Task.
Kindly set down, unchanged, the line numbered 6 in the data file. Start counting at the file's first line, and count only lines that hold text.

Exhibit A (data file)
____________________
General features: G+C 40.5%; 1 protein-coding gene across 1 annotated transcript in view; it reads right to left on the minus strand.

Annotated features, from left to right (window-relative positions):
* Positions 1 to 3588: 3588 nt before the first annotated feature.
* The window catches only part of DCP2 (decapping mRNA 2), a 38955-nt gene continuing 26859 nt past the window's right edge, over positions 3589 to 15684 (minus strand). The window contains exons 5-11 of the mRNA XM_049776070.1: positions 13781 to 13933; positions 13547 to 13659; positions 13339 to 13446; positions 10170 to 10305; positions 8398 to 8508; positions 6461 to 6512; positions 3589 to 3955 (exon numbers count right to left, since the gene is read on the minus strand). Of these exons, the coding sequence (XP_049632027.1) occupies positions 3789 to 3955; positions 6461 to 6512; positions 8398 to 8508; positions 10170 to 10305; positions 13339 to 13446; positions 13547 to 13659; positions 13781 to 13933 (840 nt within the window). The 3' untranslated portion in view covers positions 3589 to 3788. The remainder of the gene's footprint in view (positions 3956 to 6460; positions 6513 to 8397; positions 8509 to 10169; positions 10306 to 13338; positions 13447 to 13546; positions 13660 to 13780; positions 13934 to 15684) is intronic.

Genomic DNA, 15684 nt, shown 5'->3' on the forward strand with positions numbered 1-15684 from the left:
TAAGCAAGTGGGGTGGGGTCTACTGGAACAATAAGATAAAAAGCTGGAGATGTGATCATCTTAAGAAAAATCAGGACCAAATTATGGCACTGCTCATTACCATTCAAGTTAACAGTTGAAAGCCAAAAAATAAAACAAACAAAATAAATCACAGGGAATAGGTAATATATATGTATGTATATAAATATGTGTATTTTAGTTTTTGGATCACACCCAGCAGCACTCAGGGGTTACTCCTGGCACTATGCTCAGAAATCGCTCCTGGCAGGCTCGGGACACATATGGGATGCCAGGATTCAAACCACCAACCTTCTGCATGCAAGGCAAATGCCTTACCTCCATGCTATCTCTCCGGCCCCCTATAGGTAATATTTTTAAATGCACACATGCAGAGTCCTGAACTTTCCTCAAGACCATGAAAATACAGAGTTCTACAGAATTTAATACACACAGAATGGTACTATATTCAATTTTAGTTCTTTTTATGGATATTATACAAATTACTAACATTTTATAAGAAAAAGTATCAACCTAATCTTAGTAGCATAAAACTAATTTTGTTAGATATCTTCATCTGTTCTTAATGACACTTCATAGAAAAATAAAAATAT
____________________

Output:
TAAGCAAGTGGGGTGGGGTCTACTGGAACAATAAGATAAAAAGCTGGAGATGTGATCATCTTAAGAAAAATCAGGACCAAATTATGGCACTGCTCATTACCATTCAAGTTAACAGTTGAAAGCCAAAAAATAAAACAAACAAAATAAATCACAGGGAATAGGTAATATATATGTATGTATATAAATATGTGTATTTTAGTTTTTGGATCACACCCAGCAGCACTCAGGGGTTACTCCTGGCACTATGCTCAGAAATCGCTCCTGGCAGGCTCGGGACACATATGGGATGCCAGGATTCAAACCACCAACCTTCTGCATGCAAGGCAAATGCCTTACCTCCATGCTATCTCTCCGGCCCCCTATAGGTAATATTTTTAAATGCACACATGCAGAGTCCTGAACTTTCCTCAAGACCATGAAAATACAGAGTTCTACAGAATTTAATACACACAGAATGGTACTATATTCAATTTTAGTTCTTTTTATGGATATTATACAAATTACTAACATTTTATAAGAAAAAGTATCAACCTAATCTTAGTAGCATAAAACTAATTTTGTTAGATATCTTCATCTGTTCTTAATGACACTTCATAGAAAAATAAAAATAT